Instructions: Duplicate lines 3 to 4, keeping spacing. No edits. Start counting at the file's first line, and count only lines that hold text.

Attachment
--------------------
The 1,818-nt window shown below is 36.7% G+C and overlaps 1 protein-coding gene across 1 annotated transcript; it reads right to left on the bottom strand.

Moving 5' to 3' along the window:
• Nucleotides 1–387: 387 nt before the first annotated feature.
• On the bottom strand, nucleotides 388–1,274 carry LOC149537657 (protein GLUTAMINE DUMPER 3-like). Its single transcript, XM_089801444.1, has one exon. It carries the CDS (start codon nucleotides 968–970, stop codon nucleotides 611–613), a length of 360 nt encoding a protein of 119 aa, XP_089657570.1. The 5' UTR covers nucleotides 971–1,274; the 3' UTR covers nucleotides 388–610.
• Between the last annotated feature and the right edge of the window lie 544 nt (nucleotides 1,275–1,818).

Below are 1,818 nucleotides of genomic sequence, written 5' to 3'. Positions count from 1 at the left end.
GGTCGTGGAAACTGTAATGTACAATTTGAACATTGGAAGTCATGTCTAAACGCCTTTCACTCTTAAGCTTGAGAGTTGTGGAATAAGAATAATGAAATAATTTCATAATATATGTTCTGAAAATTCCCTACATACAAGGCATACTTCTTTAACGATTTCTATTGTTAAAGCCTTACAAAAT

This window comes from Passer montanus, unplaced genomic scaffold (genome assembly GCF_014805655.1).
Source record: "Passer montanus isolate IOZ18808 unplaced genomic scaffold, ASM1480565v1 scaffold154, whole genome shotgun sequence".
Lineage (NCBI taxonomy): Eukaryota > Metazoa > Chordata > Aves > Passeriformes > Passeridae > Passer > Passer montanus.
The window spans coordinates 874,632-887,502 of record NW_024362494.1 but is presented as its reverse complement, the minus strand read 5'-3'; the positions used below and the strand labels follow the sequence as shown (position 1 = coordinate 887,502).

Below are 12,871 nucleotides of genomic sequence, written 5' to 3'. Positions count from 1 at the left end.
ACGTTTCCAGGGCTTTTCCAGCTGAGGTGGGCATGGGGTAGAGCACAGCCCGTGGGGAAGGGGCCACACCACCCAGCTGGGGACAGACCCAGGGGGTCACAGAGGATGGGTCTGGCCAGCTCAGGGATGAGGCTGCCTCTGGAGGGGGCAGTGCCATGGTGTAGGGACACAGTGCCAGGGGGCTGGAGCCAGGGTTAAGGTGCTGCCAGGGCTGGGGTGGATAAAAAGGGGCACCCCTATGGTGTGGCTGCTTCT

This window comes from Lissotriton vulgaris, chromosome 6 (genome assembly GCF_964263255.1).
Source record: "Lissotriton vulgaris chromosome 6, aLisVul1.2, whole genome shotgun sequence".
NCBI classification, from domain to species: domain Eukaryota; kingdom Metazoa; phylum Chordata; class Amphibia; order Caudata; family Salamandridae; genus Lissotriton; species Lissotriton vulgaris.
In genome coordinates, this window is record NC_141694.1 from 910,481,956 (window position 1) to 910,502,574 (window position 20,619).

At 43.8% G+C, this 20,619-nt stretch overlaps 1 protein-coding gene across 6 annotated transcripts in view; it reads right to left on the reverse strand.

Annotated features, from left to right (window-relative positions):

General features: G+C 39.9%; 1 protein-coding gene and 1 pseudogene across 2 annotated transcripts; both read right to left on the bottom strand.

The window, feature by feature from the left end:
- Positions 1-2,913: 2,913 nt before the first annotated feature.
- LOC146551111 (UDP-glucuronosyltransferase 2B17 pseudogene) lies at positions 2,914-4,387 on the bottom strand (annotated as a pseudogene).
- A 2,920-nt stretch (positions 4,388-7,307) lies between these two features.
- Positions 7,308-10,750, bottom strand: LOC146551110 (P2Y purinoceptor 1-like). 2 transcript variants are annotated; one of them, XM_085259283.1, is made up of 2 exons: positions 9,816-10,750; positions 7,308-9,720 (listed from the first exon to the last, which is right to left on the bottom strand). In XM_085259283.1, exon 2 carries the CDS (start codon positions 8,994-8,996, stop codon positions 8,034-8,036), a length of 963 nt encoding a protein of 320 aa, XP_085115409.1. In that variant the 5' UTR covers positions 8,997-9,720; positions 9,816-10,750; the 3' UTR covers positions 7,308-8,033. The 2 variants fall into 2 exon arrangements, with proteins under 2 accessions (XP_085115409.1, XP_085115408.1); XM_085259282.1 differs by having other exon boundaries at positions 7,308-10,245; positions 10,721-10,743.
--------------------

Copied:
• Nucleotides 1–387: 387 nt before the first annotated feature.
• On the bottom strand, nucleotides 388–1,274 carry LOC149537657 (protein GLUTAMINE DUMPER 3-like). Its single transcript, XM_089801444.1, has one exon. It carries the CDS (start codon nucleotides 968–970, stop codon nucleotides 611–613), a length of 360 nt encoding a protein of 119 aa, XP_089657570.1. The 5' UTR covers nucleotides 971–1,274; the 3' UTR covers nucleotides 388–610.